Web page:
By John David Back
(I won’t say) Cincinnati Shakespeare Company’s The Tempest blew me away. I’m not above a bad pun, really, but I’m trying to cultivate a reputation as an amateur reviewer of the highest caliber. To that end, I’ll just say that The Tempest was really fun. I’ll also say that in general I’m glad women can act in Shakespeare’s plays in modern society, instead of the olden days when men played the women.
The Tempest is a tale of revenge, plain and simple. An old guy who happens to also be a wizard, Prospero, gets banished to an island by his power hungry sister. He spends the next 10+ years planning his magic-enabled dramatic sea-storm-based revenge. As so often happens when you have a man who can control people, animals, and the weather with a magical staff, things take all kinds of interesting turns.
The play starts with a terrible storm and a shipwreck. To accomplish the visuals, the performers pull out long spools of blue fabric and go wild. Prospero has taken a boat load of the people responsible for his banishment and caused them to crash on his island. If I ever get to the point that I need to banish a wizard, I’ll do a better job planning. Nicholas Rose, the actor playing Prospero, is a hell of a performer and a founding member of the Shakes. Since I had never seen The Tempest before, and understanding Shakespearean english is pretty hard, I only kind of knew what was going on, but I got the general gist pretty well. He lives on the island with his daughter Miranda (Aiden Sims).
There are also some local inhabitants of a supernatural nature, namely Ariel (Caitlyn McWethy) and Caliban (Geoffrey Warren Barnes II). A subplot that I really enjoyed was Ariel wanting to get fresh with Prospero. It could have been a little bit of Stockholm Syndrome, as she was his magically-controlled slave, but I bought it nonetheless.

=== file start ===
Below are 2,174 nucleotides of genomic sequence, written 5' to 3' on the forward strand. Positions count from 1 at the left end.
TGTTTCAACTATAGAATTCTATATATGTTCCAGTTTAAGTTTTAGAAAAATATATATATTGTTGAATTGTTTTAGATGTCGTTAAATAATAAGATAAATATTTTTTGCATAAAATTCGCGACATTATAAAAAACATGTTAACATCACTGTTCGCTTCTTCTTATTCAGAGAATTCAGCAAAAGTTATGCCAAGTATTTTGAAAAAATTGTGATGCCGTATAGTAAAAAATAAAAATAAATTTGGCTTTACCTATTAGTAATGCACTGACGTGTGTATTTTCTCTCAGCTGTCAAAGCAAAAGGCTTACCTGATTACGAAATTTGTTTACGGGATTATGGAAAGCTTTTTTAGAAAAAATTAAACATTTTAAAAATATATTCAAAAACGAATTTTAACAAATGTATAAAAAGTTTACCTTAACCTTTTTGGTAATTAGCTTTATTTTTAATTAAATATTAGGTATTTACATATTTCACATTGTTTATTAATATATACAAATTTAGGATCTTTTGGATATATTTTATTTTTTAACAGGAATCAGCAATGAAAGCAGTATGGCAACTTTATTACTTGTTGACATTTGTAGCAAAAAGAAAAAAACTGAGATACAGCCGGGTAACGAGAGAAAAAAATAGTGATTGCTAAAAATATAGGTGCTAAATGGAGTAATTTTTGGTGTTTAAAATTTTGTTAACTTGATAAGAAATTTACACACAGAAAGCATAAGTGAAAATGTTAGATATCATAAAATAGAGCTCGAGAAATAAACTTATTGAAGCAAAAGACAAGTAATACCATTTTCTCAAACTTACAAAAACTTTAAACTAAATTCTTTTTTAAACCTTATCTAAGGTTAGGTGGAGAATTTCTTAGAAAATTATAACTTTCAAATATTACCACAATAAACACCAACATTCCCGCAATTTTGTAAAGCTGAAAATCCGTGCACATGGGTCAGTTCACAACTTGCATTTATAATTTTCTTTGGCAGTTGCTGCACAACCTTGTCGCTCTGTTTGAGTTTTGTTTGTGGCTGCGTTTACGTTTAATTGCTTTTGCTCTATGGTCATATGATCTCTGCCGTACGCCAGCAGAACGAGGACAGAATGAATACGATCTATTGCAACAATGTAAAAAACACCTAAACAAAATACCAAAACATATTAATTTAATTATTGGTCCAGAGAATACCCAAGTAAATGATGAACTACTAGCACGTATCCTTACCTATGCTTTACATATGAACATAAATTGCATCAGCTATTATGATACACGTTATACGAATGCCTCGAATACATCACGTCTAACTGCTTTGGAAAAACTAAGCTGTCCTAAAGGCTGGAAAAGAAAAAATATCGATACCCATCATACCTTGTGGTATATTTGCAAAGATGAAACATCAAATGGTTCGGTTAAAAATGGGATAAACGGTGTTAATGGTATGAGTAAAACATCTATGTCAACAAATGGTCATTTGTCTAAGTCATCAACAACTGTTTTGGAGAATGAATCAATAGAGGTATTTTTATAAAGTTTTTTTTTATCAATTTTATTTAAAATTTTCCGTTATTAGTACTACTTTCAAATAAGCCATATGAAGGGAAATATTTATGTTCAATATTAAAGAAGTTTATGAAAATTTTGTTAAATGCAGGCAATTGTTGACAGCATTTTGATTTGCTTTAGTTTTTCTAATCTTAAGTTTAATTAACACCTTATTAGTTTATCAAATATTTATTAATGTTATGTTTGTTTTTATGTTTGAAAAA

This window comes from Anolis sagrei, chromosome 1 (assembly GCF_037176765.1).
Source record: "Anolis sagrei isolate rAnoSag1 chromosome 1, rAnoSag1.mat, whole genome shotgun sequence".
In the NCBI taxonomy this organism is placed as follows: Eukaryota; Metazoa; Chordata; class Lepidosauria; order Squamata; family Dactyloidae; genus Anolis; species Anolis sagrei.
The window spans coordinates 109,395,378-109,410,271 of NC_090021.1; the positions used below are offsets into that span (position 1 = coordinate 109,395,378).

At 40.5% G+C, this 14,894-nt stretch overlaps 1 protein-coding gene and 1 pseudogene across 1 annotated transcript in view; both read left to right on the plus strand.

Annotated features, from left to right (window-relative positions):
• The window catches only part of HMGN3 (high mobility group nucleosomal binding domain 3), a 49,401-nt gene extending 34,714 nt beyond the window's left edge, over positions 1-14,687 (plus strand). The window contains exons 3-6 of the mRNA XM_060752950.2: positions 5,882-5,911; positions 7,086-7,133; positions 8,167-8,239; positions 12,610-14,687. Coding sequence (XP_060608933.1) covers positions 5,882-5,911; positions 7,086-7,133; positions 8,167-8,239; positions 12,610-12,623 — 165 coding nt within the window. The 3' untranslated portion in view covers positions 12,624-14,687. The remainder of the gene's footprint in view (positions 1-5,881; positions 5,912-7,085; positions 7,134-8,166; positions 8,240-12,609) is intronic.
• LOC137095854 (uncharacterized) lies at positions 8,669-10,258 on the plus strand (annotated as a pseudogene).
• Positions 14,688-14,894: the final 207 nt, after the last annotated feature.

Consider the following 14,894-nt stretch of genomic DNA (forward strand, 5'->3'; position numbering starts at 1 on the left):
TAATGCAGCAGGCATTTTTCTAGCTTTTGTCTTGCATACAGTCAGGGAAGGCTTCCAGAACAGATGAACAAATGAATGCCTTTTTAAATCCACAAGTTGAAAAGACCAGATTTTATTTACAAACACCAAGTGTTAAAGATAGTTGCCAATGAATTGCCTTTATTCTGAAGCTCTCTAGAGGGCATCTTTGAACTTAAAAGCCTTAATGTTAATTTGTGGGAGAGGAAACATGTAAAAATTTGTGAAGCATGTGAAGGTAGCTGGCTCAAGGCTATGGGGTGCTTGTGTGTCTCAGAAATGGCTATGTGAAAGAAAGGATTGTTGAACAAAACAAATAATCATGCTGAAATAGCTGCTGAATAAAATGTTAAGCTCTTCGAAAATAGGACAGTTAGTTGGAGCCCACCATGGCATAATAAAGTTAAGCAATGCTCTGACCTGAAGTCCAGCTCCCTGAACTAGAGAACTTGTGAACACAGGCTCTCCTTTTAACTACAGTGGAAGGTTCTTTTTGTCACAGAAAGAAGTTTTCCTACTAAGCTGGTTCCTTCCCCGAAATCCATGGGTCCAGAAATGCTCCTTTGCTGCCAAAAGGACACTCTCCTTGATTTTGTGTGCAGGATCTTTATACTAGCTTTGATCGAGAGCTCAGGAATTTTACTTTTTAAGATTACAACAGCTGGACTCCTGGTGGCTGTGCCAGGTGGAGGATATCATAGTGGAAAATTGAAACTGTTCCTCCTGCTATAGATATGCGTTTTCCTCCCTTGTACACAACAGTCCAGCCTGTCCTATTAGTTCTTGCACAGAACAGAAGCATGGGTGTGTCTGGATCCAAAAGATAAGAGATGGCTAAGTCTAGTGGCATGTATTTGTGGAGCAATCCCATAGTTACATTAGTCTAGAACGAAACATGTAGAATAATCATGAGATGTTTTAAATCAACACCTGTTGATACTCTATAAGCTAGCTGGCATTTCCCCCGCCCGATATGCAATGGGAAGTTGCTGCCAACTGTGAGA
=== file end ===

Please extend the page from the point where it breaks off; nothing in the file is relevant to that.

This play is made particularly enjoyable by the fact that the court jester, Trinculo (Justin McCombs) is also shipwrecked. He gets hammered with his boy Stephano (Billy Chace), and hijinks ensue. You’ll laugh your butt off. If you’re in the front row you may even get a free beer. The comic relief, of which there is a lot, isn’t over the top. It makes the play approachable and gets you comfortable.
I haven’t seen a lot of Shakespeare, but I really, really enjoyed this performance. It’s also important to note that this is the last performance at this space. Soon they’ll be moving to their new theater at 12th and Elm and that will be that. If you want to see it before they go, you need to act fast – tickets are selling out at an alarming rate.
John David Back is a Cincinnati native who lives and works in OTR. He’s an avid reader and a mediocre writer who loves the experience of art and beauty. Tell him what he should experience and send fan mail to email@example.com.